Monday, May 18, 2015
Why We Resist Rest
She's five days old and absolutely perfect. Each day is like waking to a fairy tale - her precious tiny whimpers the first thing I hear, knowing she's looking for me. She's mine and I am all hers.
Still, I find myself resisting it. Finding it so tempting to just sneak down stairs and wipe down a counter, sweep a floor, do something. You'd think I'd embrace this time that I get to slow down completely, sit and hold my new baby, but it's a struggle for me. So much of what makes me feel like myself is in the doing, the caring, the working. When all that is taken away, I feel...useless. Restless. Incomplete somehow. The novelty of ample time to knit and read wore off days ago. Odd since I don't feel like I am particularly tied to accomplishments, but I suppose the habit of work is something hard to kick.
On Saturday while I was laying in bed with my baby, my parents took my children on a walk to visit my Grandmother in her retirement home. My kids came back talking all about it and I thought, yes, this is good. It's good to visit, to bless someone with your presence, to serve them with your love and attention. My grandmother is Mama to six of her own. She worked hard her whole life. Yes, I want my children to serve this wonderful woman. It is so easy for me to embrace this gift for someone else, but for myself? A little bit harder.
Why do we think it is bad for children to occasionally have to serve an adult? Kids should be kids, yes, but kids need to grow into adults and adults who never learned to lend a hand when needed are seriously disadvantaged. It is good for my sons to poke their head in my bedroom door each day and ask if I need anything. It is good for my girls to bring me breakfast and hold the baby while I shower. Just as good as it is for them to visit the elderly or sick, or to push a toddler sibling on a swing for a bit. Fortunately, it is built right into the structure of our family. Everyone serves. Everyone has their turn to be served.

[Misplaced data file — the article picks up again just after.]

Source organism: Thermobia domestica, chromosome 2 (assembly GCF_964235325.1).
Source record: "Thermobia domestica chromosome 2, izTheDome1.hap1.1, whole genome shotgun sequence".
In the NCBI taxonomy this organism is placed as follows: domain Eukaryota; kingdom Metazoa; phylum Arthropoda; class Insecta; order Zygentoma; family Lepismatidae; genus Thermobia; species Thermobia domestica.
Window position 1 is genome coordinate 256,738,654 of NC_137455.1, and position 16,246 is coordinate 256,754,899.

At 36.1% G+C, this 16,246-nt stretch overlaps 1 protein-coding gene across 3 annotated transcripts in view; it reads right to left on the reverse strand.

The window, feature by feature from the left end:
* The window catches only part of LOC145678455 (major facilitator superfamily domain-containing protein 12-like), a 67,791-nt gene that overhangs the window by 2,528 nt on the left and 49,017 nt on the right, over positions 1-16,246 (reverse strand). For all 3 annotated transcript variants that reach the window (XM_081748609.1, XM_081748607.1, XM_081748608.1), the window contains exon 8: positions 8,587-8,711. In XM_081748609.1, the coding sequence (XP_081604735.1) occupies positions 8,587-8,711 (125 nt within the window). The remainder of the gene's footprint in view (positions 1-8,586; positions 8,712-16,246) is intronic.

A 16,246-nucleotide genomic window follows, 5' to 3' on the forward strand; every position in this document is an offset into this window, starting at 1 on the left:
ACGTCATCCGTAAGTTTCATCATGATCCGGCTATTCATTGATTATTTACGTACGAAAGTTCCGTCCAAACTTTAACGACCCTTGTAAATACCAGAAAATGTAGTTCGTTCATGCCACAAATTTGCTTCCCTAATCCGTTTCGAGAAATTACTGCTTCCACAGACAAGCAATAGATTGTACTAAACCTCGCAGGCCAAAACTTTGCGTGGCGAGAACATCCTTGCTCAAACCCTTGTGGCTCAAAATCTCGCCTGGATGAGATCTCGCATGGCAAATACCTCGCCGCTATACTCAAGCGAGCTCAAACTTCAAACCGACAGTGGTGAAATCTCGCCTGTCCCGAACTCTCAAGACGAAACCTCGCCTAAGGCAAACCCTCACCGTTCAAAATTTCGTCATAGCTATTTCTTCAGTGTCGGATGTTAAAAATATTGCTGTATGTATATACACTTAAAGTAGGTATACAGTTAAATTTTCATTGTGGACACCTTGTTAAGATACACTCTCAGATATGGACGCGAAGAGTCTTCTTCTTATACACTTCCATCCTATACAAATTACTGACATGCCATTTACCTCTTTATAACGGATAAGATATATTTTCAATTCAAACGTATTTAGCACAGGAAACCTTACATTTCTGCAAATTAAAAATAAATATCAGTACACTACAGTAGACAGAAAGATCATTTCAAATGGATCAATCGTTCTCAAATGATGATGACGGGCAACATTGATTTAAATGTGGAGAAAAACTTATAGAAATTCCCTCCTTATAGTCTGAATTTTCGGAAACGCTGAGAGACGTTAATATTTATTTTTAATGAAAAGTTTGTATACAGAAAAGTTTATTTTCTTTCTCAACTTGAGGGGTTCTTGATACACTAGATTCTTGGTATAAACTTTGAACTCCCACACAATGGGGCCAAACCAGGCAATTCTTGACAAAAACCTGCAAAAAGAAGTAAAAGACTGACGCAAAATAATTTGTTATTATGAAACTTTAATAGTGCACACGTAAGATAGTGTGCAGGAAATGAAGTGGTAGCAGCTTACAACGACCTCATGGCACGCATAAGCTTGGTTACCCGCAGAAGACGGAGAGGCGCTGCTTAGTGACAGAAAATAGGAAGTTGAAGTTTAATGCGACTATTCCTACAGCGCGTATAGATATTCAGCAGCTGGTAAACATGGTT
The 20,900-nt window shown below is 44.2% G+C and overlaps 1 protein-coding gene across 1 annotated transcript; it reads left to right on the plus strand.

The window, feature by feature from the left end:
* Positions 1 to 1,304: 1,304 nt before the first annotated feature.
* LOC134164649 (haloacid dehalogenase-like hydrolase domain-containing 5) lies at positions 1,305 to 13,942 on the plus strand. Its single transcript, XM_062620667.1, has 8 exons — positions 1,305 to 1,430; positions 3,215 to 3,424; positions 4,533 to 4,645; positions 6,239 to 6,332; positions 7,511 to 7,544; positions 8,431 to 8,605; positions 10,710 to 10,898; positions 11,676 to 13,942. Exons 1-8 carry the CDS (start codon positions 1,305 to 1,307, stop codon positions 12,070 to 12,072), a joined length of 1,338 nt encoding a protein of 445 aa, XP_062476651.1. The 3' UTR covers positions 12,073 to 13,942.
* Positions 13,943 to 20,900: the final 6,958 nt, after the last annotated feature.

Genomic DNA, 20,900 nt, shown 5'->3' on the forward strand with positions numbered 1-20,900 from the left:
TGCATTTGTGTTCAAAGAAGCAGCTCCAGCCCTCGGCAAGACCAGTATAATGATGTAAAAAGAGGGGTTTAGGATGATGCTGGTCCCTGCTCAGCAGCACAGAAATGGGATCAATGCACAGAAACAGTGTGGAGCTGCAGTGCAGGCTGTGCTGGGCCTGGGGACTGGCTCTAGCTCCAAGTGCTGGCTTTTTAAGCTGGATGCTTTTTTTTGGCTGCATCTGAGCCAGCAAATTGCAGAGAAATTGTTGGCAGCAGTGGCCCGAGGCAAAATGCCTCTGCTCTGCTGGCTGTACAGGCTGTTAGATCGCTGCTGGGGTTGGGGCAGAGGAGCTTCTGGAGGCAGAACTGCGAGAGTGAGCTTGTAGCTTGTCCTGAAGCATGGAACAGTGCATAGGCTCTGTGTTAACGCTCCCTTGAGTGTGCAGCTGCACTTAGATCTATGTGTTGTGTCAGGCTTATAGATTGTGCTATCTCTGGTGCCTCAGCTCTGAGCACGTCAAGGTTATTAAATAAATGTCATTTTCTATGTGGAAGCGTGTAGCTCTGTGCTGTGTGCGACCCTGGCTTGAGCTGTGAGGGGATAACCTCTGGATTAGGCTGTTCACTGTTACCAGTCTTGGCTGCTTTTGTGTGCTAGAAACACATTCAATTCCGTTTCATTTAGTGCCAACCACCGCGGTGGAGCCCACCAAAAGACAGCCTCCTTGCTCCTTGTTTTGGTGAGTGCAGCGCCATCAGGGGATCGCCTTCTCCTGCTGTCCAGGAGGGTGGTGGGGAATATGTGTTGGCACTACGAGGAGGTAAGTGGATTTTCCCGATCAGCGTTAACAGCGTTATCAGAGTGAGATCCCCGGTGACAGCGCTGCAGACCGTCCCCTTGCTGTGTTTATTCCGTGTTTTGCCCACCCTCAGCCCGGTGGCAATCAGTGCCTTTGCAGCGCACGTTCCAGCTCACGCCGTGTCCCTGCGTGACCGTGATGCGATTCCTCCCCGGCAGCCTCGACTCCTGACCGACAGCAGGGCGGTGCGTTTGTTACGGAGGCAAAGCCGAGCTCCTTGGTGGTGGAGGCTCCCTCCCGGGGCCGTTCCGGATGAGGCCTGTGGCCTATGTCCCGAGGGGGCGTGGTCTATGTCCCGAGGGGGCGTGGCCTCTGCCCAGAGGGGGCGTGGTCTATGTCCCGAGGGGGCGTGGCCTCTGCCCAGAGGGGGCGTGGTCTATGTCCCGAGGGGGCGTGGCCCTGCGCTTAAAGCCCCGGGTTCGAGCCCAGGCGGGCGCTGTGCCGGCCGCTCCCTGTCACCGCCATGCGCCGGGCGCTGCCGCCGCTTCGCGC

I resist rest because getting something done feels good. It feeds my ego. It makes me feel indispensable, necessary, irreplaceable. Being taken care of, on the other hand, feels like being a nuisance. A liability. A job for someone else. Not because of how I'm being treated, but because of my own inner monologue of what has value.
The truth is, the worth of a person is never dependent on what they do. Never. Being in need of assistance, rest, healing - these things do not make you less than what you were before. These things give you the opportunity to grow in humility, to recognize the innate worth of every human regardless of what was accomplished that day. To set aside ego and allow yourself to be vulnerable. They give the people around you the chance to practice mercy and charity, service and grace.
As I start feeling a bit better, the temptation to do something gets stronger, but I've been through this enough times to know that recovery can be set back to square one by jumping back in too soon. And so, I let them serve. Let them love. Let them practice what we've been teaching them their whole lives. People matter - all people. And serving one another in love is a joy and a privilege.
It's another day and he brings me coffee in bed where I sit nursing the baby. Today, it's my turn to be cared for. Some day it will be his. This is how we live. This is how we practice our faith, our worldview. How we show our children how to live in this world. This is life.
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